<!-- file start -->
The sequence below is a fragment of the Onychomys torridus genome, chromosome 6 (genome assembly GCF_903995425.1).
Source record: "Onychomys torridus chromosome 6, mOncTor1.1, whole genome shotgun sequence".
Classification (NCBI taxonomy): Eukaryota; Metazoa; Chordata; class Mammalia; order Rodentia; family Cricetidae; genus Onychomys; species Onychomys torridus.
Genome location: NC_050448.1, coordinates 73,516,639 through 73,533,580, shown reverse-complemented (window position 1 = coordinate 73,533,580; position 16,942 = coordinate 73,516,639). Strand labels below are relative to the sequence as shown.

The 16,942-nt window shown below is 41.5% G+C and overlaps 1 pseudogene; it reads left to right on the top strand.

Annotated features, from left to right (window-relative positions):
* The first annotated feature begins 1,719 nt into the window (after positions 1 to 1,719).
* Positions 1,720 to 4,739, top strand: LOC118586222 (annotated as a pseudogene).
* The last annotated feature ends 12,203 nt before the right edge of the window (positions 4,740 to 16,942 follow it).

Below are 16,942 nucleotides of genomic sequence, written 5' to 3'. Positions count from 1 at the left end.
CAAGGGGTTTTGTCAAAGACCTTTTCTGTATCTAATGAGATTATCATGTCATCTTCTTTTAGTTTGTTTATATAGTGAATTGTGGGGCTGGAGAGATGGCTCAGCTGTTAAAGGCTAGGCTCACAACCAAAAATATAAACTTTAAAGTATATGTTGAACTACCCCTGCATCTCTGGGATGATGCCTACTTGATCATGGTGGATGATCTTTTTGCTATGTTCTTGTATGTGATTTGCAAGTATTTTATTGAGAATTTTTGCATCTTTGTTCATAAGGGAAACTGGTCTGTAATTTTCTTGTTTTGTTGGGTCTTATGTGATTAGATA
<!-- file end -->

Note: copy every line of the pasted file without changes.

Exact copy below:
The sequence below is a fragment of the Onychomys torridus genome, chromosome 6 (genome assembly GCF_903995425.1).
Source record: "Onychomys torridus chromosome 6, mOncTor1.1, whole genome shotgun sequence".
Classification (NCBI taxonomy): Eukaryota; Metazoa; Chordata; class Mammalia; order Rodentia; family Cricetidae; genus Onychomys; species Onychomys torridus.
Genome location: NC_050448.1, coordinates 73,516,639 through 73,533,580, shown reverse-complemented (window position 1 = coordinate 73,533,580; position 16,942 = coordinate 73,516,639). Strand labels below are relative to the sequence as shown.

The 16,942-nt window shown below is 41.5% G+C and overlaps 1 pseudogene; it reads left to right on the top strand.

Annotated features, from left to right (window-relative positions):
* The first annotated feature begins 1,719 nt into the window (after positions 1 to 1,719).
* Positions 1,720 to 4,739, top strand: LOC118586222 (annotated as a pseudogene).
* The last annotated feature ends 12,203 nt before the right edge of the window (positions 4,740 to 16,942 follow it).

Below are 16,942 nucleotides of genomic sequence, written 5' to 3'. Positions count from 1 at the left end.
CAAGGGGTTTTGTCAAAGACCTTTTCTGTATCTAATGAGATTATCATGTCATCTTCTTTTAGTTTGTTTATATAGTGAATTGTGGGGCTGGAGAGATGGCTCAGCTGTTAAAGGCTAGGCTCACAACCAAAAATATAAACTTTAAAGTATATGTTGAACTACCCCTGCATCTCTGGGATGATGCCTACTTGATCATGGTGGATGATCTTTTTGCTATGTTCTTGTATGTGATTTGCAAGTATTTTATTGAGAATTTTTGCATCTTTGTTCATAAGGGAAACTGGTCTGTAATTTTCTTGTTTTGTTGGGTCTTATGTGATTAGATA